Navigation SearchNavigation ContactNavigation Products
Leader Pulse
Leadership ideas, trends, and smarts

Becoming Agile Ready Leaders

By Jay Anderson and Russ White

Yeah, we've heard it too. The term "Agile" has been coming up a lot lately. Maybe you've been hearing it too and it has you thinking, "What is up with all of the Agile talk?" Perhaps your software development teams are using Agile. You may have even been to a sprint review or two.

We believe that Agile techniques are powerful and they can be applied to a wide array of business processes and disciplines. The goal of this blog series it to introduce you to the four basic tenets of Agile methodology and then build upon them to guide you to a comprehensive understanding of what it takes to lead an Agile organization. We want you to become Agile Ready LeadersSM!

We often hear non-technical folks who have been wondering if/how Agile could work in their own team. But before we answer that question, let's take a quick look at where it all came from.

What is “Agile”?

The word "Agile" is an umbrella term that grew out of manufacturing and logistics disciplines. Simply put, Agile is an approach to solving problems. The term has been made very popular in the software industry. But, in fact, it didn't come from the software industry.

The history of Agile can be traced back to the days of the Toyota Production System, invented by Japanese industrial engineers between 1948 and 1975. This, of course, was originally called "just-in-time production." This production system gave rise to a strategy for defining and deploying business processes in a flow, driven in response to customer demand—known as Demand Flow Technology (DFT).

Fast-forward to 2001. In 2001 a few smart guys realized that the software industry was in big trouble. At that time, software development was a pre-defined engineering process. These guys not only saw danger in this approach—they wanted to turn it on its head. So they pulled together folks from all types and methods of software development with the intention of debunking the theory altogether.

At the end of a few days, this unlikely group reshaped the way we think about software development. Thanks to them, we no longer think of software development as a documentation-driven, heavyweight coding process. Instead, like DFT, Agile responds to customer needs. And what's the best way to know if the customer's needs were met? To do the work in shorter increments, give it to customers as soon as it's developed, and ask them what they think of it.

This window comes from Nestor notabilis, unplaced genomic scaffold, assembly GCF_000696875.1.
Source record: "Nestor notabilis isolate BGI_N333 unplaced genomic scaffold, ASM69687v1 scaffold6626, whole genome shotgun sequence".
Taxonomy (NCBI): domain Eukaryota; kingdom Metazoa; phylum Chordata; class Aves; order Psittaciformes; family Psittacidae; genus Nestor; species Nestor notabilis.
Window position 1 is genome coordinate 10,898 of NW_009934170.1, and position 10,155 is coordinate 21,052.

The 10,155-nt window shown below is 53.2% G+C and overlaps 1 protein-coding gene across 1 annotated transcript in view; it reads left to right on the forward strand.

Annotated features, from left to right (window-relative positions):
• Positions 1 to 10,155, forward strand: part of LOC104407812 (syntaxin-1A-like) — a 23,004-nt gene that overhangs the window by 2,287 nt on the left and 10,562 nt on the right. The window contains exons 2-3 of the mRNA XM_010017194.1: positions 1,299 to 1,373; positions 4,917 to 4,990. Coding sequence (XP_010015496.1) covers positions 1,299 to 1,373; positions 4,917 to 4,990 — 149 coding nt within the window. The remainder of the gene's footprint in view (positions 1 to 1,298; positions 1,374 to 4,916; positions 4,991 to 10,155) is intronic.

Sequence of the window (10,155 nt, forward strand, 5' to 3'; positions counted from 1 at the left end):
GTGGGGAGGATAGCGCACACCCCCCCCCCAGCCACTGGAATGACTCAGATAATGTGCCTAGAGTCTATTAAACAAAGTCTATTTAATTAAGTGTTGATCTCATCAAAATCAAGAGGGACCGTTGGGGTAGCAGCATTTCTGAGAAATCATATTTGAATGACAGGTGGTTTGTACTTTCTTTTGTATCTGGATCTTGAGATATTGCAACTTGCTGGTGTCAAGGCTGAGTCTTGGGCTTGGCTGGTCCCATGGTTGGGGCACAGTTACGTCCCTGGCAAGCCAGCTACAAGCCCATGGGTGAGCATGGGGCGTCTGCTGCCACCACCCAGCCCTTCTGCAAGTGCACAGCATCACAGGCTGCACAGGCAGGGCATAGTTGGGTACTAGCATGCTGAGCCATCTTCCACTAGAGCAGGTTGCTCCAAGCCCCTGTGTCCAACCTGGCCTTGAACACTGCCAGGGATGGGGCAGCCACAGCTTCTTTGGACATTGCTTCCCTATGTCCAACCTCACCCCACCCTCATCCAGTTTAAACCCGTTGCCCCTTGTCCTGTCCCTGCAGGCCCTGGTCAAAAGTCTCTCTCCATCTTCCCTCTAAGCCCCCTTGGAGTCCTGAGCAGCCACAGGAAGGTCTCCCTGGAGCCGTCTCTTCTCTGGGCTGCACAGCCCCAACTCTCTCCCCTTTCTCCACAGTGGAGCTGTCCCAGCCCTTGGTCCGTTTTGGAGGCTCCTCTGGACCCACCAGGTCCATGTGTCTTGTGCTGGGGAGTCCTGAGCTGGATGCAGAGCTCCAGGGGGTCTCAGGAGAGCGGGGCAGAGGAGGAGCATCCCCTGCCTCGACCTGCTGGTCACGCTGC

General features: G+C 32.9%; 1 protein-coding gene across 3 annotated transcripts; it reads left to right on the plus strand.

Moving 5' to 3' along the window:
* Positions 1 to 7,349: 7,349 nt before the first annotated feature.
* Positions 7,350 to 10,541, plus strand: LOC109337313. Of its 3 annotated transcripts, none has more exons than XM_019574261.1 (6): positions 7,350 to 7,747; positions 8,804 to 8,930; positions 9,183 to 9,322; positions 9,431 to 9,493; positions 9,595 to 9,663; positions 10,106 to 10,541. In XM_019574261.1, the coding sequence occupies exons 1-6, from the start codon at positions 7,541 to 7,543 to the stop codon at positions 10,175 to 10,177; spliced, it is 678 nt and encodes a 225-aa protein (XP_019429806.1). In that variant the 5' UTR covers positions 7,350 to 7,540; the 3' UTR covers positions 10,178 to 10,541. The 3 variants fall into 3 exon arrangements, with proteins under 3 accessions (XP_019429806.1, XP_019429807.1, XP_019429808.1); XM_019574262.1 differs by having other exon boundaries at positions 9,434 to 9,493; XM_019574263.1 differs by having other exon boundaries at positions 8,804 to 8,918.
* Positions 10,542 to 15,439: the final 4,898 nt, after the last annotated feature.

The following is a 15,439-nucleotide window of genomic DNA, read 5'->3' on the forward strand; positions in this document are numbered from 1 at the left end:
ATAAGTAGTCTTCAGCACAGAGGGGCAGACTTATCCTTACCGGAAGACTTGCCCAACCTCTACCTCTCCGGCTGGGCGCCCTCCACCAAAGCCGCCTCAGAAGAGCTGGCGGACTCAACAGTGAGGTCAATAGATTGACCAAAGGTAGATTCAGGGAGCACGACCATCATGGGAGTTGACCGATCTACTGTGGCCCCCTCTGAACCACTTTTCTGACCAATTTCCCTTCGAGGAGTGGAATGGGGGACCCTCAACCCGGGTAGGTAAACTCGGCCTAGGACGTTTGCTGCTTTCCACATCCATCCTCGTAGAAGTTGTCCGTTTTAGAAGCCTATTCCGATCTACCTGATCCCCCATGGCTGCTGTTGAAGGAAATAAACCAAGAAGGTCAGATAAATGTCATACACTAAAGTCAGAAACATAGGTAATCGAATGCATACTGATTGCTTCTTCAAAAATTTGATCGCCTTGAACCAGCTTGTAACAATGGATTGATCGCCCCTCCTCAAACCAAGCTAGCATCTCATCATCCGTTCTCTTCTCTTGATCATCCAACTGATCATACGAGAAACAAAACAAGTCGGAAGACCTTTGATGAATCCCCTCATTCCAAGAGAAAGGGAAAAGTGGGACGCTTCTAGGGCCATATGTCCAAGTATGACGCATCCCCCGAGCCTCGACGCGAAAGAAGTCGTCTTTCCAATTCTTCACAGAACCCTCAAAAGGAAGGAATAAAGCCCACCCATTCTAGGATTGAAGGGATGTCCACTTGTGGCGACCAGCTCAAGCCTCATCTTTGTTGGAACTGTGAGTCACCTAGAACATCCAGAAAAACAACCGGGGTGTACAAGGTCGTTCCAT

How does an organization become Agile?

Agile-Ready LeadersOk, ok, we did promise to answer that question. The good news is that, because the Agile process is all based in production system theory, the benefits from "agility" can be applied to pretty much any set of work processes.

Let's start with this: to declare agility, you must follow four basic tenets:

  1. Be Kind
  2. Be Honest
  3. Work in Small Increments
  4. Be Responsible

Sounds easy, right? Maybe it does. Experience has proven that these four little things are not as simple as they sound.Putting them into practice requires a conscious, disciplined effort. The good news? We are here to help! Through this blog series, we will discuss various work processes and people (interaction) principles that will be essential to your Agile success.

We hope that some of your basic questions about the origins of Agile have been answered and that we’ve built a foundation to start exploring what it means to be Agile Ready LeadersSM. Now we want to hear from you: What do you want to know? What will it take for you to try Agile? Tweet to us using #AgileReadyLeaders and we will answer your questions in our upcoming posts. Stay tuned!

This is the first blog in a series on Agile leadership. Read more from the series:
Part 2: Agile Ready Leaders Get Their Start in Kindergarten

Part 3: Hairballs and HiPPOs - Agile's Biggest Derailers
Part 4: Keep Your Hands and Feet Inside the Vehicle
Part 5: Agile Leadership: This is Going to Hurt

Jay AndersonJay Anderson is passionate about helping people work in teams that solve complex problems. Over the past five years, he has been leading the transformation of the technology department at DDI through the application of multiple Agile methods.

 

Russ WhiteRuss White is Vice President of Technology Strategy in DDI’s Global Technology Group. He and his team are experts at applying Agile management techniques to a wide range of business environments beyond software development.

Posted: 09 Nov, 2016,

Talk to an Expert: Becoming Agile Ready Leaders

* Denotes required field
 *
 *
 *
 *
 *
 *
 *
 *
 Security code